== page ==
Why Data Standardisation Is So Important: Tips For Success

January 16, 2024
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Numbers should be delivered with objectivity. However, when data comes from various sources and has been collected according to varying practices, it may not be easily comparable. That’s why the process of  data standardisation should never be ignored. With data standardisation, data can be processed, analysed, and compared more efficiently and accurately.

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Here, we will define what data standardisation means, the importance of this practice, and how you can standardise your own data.

Key Takeaways

  • Data standardisation is the process of transforming data into a consistent and uniform format that can be easily accessed and used by different systems and users.
  • Data standardisation is essential for financial automation, as it enables faster and more accurate data processing, analysis, and reporting. It also reduces errors, risks, and costs associated with manual data handling and manipulation.
  • Data standardisation can be achieved by using a no-code automation platform like SolveXia, which allows users to easily connect to various data sources, apply data transformation rules, and validate data quality.
  • Data standardisation can deliver significant benefits to finance teams, such as improved data integrity, enhanced data insights, increased operational efficiency, and better decision making.

Coming Up

1. What is Data Standardisation?

2. Why is Standardised Data Important?

3. Data Standardisation vs Data Normalisation

4. Data Standardisation Use Cases and Examples

5. How to Standardise Your Data?

6. Final Thoughts

What is Data Standardisation?

Data standardisation is a process that converts data into a common form so that research, comparison, and collaboration can take place. Before data is loaded into a centralised system, data standardisation calls for data transformation and reformatting.

The outcome of data standardisation is such that the user can analyse data consistently. Different systems store data with different formats. So, when an automation tool (or human) pulls together data from various sources, they may not match in their structure. However, in order to analyse data effectively, data should be standardised.

Data standardisation usually takes place in one of two ways:

  • Simple mapping- external sources: Pulling data from external systems and mapping the records to an output schema
  • Simple mapping- internal sources: Pulling data from internal systems and creating a single, unified, and trustworthy dataset for the organization

Why is Standardised Data Important?

Imagine a library where every shelf is organized according to a different schema - one shelf is categorised by genre, the other is organised by book color, and the next is alphabetised by author’s last name. It’d feel impossible to locate the book you’re looking to read.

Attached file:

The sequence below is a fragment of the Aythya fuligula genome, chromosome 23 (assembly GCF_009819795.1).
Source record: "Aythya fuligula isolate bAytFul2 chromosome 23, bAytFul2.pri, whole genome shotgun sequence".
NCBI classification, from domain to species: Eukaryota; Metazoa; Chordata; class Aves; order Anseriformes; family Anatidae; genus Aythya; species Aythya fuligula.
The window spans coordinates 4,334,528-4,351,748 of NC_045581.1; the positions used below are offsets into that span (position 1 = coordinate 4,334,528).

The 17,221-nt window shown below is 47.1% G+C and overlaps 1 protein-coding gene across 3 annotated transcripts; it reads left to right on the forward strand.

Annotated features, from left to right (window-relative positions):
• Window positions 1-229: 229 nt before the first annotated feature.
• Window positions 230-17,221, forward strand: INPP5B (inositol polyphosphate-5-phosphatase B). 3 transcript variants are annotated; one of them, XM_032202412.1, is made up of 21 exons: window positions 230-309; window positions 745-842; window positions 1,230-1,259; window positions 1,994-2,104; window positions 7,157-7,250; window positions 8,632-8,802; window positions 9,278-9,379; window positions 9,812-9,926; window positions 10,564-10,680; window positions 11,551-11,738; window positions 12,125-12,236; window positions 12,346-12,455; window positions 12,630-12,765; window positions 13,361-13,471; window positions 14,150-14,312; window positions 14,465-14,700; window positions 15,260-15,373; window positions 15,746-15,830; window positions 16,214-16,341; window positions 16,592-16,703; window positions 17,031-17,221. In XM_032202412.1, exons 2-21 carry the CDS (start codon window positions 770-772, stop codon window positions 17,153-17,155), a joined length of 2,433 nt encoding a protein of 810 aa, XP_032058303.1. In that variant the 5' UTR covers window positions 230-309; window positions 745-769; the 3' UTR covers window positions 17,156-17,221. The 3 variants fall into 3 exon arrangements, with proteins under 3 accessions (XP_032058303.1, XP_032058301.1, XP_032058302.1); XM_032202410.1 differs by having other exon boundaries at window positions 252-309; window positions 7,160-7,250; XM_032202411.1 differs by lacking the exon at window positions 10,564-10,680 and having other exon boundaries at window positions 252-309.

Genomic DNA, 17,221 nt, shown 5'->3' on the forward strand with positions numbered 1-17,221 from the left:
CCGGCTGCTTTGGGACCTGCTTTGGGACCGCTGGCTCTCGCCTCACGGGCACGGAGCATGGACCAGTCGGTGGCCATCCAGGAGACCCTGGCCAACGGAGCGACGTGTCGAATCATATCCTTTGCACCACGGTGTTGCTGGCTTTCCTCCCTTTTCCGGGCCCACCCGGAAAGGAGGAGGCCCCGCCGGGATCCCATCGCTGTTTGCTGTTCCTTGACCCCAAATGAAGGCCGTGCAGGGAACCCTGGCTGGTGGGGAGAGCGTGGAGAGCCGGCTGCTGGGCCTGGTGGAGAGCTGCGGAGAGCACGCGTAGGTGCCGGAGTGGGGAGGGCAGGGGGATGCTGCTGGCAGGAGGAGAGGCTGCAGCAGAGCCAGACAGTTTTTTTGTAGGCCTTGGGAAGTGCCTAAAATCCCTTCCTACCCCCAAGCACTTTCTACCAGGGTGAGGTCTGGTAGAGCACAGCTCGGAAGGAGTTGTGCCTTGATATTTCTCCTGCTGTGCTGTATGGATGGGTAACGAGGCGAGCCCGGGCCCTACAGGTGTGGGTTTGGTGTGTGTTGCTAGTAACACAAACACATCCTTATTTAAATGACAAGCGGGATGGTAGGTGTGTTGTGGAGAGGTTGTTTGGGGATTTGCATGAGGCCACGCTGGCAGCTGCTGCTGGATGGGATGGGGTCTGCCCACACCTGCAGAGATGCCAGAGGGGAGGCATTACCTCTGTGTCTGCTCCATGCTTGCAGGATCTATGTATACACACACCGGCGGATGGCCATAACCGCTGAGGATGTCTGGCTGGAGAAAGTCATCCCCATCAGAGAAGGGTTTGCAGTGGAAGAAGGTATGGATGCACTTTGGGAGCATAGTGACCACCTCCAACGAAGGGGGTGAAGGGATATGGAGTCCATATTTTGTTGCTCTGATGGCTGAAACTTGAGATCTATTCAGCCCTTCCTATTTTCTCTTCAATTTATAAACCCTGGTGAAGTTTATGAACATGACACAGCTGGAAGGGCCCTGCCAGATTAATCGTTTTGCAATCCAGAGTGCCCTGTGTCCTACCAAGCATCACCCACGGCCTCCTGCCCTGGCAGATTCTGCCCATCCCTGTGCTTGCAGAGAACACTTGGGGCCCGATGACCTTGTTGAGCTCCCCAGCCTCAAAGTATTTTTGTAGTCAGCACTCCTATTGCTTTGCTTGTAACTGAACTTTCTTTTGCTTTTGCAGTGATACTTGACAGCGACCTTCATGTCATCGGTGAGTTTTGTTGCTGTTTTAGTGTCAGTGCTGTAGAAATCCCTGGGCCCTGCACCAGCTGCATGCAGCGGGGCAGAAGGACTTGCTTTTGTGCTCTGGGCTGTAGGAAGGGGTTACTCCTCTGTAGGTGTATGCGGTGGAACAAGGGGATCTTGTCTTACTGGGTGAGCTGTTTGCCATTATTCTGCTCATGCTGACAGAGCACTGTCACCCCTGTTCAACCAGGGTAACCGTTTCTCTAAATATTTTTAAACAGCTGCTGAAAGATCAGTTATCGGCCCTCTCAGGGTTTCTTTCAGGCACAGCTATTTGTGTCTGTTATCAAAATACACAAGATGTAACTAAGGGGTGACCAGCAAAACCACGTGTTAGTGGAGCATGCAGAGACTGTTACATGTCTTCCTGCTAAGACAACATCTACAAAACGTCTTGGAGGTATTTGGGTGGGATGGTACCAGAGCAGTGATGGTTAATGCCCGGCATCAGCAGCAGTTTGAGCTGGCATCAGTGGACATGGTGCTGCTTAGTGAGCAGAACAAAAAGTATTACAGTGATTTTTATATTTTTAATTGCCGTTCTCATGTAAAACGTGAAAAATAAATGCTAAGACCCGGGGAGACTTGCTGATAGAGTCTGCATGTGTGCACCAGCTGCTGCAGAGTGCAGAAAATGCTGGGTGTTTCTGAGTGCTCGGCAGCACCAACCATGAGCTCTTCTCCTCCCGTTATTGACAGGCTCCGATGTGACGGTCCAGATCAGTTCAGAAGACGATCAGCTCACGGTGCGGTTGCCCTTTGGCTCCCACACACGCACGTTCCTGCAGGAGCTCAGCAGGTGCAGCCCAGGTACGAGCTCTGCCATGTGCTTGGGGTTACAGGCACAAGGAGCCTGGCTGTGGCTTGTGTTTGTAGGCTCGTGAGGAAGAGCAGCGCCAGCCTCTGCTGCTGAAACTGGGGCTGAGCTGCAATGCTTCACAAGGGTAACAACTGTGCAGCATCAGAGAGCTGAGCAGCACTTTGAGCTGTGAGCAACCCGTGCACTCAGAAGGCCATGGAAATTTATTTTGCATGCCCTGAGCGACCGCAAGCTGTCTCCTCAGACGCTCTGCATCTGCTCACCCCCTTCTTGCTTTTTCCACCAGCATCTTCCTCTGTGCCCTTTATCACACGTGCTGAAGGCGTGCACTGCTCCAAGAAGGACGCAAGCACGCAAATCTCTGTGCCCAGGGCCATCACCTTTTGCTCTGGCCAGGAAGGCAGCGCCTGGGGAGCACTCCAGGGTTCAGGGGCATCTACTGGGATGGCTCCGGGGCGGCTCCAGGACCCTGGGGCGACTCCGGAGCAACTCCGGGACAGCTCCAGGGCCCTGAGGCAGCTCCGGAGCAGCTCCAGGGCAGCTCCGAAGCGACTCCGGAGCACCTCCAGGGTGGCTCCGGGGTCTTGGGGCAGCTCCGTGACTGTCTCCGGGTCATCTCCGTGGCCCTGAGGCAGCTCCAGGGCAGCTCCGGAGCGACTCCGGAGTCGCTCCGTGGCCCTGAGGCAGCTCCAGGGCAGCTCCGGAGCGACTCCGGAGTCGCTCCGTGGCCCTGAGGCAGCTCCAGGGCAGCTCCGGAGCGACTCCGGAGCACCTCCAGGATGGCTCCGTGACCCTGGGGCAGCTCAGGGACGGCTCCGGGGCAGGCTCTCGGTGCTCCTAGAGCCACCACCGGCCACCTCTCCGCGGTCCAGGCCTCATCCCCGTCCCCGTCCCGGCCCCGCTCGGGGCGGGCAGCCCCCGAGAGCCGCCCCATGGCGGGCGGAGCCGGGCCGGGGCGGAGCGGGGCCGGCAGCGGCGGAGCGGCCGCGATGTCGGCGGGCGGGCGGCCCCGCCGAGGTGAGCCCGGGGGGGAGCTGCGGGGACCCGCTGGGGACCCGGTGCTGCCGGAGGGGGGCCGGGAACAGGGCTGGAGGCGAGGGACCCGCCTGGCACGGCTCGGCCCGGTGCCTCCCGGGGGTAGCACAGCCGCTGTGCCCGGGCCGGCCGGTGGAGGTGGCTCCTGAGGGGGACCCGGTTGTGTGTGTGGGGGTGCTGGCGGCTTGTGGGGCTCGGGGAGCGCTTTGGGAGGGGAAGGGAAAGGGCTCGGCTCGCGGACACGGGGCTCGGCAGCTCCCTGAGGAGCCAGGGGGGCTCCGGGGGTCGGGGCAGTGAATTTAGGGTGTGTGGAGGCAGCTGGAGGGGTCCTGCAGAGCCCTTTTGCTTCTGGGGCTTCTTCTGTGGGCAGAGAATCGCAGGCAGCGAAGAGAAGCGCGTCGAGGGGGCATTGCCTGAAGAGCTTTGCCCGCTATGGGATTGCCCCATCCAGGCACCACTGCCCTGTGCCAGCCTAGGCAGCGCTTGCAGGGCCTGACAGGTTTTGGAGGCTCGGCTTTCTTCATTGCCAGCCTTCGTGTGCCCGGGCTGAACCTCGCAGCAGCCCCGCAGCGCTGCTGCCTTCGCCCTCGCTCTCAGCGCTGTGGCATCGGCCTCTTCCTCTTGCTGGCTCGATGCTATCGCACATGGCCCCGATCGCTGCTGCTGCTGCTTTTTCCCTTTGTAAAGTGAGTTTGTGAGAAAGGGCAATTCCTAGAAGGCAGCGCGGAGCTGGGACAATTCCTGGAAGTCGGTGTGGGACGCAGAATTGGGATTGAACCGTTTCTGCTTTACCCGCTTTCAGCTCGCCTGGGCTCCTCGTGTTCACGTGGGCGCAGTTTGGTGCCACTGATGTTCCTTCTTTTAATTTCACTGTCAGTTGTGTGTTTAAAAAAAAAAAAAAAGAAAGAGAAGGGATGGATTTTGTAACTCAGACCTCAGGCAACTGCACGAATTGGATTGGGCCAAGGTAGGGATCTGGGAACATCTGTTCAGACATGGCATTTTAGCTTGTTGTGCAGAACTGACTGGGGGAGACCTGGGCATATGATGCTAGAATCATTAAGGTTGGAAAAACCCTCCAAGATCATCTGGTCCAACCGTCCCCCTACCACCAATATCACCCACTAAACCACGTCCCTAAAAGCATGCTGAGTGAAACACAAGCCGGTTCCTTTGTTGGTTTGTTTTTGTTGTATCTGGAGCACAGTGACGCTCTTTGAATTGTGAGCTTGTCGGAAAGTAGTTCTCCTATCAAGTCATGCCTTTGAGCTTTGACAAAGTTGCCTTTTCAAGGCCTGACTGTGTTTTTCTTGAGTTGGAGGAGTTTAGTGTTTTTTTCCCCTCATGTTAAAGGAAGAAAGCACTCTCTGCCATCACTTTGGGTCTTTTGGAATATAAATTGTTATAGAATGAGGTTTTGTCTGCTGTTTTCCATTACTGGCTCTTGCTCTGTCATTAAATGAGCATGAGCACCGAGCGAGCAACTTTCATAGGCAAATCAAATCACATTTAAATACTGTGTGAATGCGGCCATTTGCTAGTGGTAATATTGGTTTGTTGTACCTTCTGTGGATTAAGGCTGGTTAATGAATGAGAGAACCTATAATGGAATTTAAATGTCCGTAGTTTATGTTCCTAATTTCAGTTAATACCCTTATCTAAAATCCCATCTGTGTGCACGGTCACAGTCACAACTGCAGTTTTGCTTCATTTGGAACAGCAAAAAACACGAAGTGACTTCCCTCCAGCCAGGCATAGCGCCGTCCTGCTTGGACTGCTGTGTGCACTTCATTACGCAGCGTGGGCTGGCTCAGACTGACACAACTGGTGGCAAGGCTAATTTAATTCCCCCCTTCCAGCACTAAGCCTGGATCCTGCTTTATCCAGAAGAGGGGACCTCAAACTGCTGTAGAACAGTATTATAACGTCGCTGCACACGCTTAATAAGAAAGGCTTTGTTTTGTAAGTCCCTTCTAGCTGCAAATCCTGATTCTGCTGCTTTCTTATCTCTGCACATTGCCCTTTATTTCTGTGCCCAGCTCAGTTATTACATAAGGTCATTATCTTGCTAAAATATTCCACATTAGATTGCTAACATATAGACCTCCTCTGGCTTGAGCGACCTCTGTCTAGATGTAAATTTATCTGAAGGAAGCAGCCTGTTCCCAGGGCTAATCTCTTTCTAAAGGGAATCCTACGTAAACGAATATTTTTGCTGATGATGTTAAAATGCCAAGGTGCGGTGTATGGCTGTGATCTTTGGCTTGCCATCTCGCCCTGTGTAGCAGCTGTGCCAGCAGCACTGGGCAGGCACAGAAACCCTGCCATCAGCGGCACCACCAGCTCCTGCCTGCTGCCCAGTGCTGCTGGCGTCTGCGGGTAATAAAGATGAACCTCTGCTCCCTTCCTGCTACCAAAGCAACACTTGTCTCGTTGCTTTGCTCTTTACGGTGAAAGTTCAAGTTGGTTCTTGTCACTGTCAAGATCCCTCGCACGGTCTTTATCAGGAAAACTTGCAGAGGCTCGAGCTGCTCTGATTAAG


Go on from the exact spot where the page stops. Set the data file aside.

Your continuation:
In the same way, data without standardisation can create chaos and just become a way to store information without providing the value to be able to use it.

Data without standardisation can wreak havoc within your business by causing:

  • Application inefficiency or failure
  • Duplicate records
  • Poor marketing attribution
  • Need for more manual labor (which can cause more human errors at the expense of time and money)
  • Poor lead scoring and inaccurate market segmentation

At the end of the day, the aforementioned inefficiencies can and will result in lost revenue and opportunity cost. To avoid these downfalls, you can leverage data standardisation to:

  • Create a seamless flow of usable data
  • Achieve accurate market segmentation and lead scoring
  • Benefit from improved analytics
  • Gain personalisation and the ability to tailor your messages to your audience
  • A way to share data between business intelligence and artificial intelligence systems

Data Standardisation vs Data Normalisation

When using machine learning, data normalisation (also known as scaling or min-max scaling) is used to standardise the range of features of data. Data values can be infinite, but through normalisation, each feature falls between a range of 0 to 1. The outcome is that data can be visualised and described using a normal distribution (a bell curve), where roughly the same number of observations fall above and below the mean.

Standardisation (or z-score normalisation) transforms data such that the distribution has a mean of 0 and a standard deviation of 1. Neural networks, logistics regression and SVM use z-score normalisation.

Data Standardisation Use Cases and Examples

Let’s see how data standardisation is useful in practice by considering the following examples and use cases: